5 Steps to Tasting Great Food

Or, How to Taste Food Like an Expert

Adapted from Zingerman’s Guide to Good Eating, by Ari Weinzweig

If we’re going to eat multiple times a day for the rest of our lives, we might as well make our meals as enjoyable and interesting as possible. For a modicum of effort, even the least-experienced eater can easily increase eating enjoyment. The key is to become what Buddhists might call a “mindful eater.”

Activate your senses. Savor. Look for a level of enthusiasm, of excited, focused attention to detail that will carry you to higher levels of culinary consciousness. 

Here are some simple steps that all of us follow at Zingerman’s when we taste food.  Following the 5 steps (know it, look at it, smell it, taste it, score it) is a way to approach new foods you haven’t experienced before, as well as appreciate tried and true favorites. Anyone can follow them–we even teach them to kids! Armed with this “expert” approach to trying new foods, kids can follow our #1 rule at Zingerman’s–don’t be rude to the food!  


In the food world, increased knowledge brings increased opportunity for enjoyment. If you learn little to nothing about apples, how can you possibly tell bad from brilliant? Take the apple you bought at the farmers market last week. Its skin is streaked with brown. Does that mean it’s showing signs of excess wear and tear? Or is it supposed to be marked with such rusetting?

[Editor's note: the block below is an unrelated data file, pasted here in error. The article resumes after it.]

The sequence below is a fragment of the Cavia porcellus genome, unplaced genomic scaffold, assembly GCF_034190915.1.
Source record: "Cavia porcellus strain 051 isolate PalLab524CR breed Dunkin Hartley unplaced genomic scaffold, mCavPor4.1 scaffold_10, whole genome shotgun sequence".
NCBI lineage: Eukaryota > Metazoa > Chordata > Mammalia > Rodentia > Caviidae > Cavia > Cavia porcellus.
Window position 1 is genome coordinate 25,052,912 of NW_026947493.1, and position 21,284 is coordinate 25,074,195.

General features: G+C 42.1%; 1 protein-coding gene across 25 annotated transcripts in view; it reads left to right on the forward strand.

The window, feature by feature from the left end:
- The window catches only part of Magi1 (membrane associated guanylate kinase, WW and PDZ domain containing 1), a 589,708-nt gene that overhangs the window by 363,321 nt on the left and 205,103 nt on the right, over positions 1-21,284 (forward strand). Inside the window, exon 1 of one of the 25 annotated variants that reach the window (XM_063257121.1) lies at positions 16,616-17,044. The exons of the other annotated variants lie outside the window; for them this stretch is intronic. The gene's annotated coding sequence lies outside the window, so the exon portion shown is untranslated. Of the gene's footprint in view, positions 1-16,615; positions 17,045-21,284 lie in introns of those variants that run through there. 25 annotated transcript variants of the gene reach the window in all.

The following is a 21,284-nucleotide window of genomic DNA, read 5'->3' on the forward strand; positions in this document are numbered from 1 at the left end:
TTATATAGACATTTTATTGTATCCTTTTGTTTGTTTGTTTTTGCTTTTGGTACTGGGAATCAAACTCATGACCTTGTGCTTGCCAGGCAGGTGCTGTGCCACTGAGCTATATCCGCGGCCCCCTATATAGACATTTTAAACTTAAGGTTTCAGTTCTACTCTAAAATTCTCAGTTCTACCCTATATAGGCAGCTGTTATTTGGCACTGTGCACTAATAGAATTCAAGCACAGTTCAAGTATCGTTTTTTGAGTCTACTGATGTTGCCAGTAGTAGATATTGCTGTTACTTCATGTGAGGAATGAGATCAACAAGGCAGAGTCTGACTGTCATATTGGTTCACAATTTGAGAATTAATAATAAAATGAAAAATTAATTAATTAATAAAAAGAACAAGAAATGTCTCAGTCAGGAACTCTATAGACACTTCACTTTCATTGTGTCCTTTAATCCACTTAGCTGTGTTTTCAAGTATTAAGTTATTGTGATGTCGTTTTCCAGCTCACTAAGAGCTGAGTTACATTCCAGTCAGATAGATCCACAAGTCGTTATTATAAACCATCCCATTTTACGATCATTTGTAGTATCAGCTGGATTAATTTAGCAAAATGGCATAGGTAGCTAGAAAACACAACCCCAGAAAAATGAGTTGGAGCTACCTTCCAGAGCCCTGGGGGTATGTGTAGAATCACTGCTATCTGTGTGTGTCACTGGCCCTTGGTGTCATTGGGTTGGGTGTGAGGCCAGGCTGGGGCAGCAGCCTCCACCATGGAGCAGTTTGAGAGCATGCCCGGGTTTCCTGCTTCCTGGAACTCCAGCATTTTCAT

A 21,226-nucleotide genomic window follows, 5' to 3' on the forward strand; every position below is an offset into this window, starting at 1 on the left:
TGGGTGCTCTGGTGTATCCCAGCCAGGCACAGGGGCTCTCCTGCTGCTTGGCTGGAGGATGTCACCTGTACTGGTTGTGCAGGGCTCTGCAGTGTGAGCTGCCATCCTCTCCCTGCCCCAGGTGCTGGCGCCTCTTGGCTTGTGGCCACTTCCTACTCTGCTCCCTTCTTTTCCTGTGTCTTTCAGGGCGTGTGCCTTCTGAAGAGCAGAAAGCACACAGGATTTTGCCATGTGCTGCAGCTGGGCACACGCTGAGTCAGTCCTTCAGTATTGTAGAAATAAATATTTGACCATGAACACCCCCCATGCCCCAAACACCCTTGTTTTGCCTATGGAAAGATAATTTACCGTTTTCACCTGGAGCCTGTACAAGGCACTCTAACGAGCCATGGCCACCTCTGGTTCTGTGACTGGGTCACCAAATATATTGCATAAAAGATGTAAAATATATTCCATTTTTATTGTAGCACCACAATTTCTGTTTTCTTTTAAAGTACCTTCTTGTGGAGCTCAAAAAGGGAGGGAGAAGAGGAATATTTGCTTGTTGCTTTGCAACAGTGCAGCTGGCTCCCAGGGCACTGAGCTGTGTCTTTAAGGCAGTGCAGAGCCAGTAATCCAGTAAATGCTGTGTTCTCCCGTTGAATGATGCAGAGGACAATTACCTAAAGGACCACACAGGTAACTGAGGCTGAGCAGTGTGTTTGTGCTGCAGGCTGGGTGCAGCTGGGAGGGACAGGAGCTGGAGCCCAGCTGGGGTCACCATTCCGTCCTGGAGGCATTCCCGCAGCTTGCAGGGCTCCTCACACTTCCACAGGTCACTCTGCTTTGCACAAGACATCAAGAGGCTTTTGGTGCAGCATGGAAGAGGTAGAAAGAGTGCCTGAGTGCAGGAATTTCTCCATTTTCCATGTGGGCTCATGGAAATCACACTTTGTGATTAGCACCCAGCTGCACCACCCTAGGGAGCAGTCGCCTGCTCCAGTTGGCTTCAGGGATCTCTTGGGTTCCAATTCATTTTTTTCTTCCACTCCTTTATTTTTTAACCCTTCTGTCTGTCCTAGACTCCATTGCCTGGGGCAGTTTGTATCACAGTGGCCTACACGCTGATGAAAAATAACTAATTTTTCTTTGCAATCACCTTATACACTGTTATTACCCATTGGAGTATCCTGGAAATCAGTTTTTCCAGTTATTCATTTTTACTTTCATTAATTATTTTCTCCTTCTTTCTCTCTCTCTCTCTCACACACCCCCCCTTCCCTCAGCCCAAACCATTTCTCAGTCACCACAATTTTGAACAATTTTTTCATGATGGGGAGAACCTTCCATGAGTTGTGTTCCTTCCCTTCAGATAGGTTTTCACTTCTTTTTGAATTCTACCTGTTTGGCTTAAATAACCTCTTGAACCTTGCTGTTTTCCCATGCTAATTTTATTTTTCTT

Ask questions: Where does this item come from? How is it used in its homeland? How long is its shelf life? How was it prepared? What should it look like? 

Expand your food education by combining travel and learning. If you get the chance, visit your local food producers. Or attend our events and meet them at the Delicatessen!  The people who grow or craft the food turn out, time and time again, to be exceptionally interesting individuals. Explore the culture and history of your food.  


Look at ten loaves of artisan bread from the same bakery. If you make time to do a close visual assessment, you’ll quickly notice that each loaf has its own hue. Compare the crust, and what at first appears to be “all brown” will probably become everything from chestnut to cherry wood to chocolate.

Look closely and you’ll find colors in your food that go well beyond the confines of the standard Crayola box: the deep purple-black of an Italian olive paste as you spread it on a golden slice of toasted wheat bread, the nearly Day-Glo emerald green of newly pressed Tuscan olive oil. 

External visuals aren’t just about color schemes either. The more you look, the more you learn. If it’s cheese, check the rind for the coarser-looking handmade farmhouse offerings. If it’s tea, look for discernible leaves, usually a sign of something better than the standard shavings or pieces. If its bread, check the bottom — a random, rough surface says it was baked on a stone hearth. If it’s a packaged product, read the label to check the ingredients.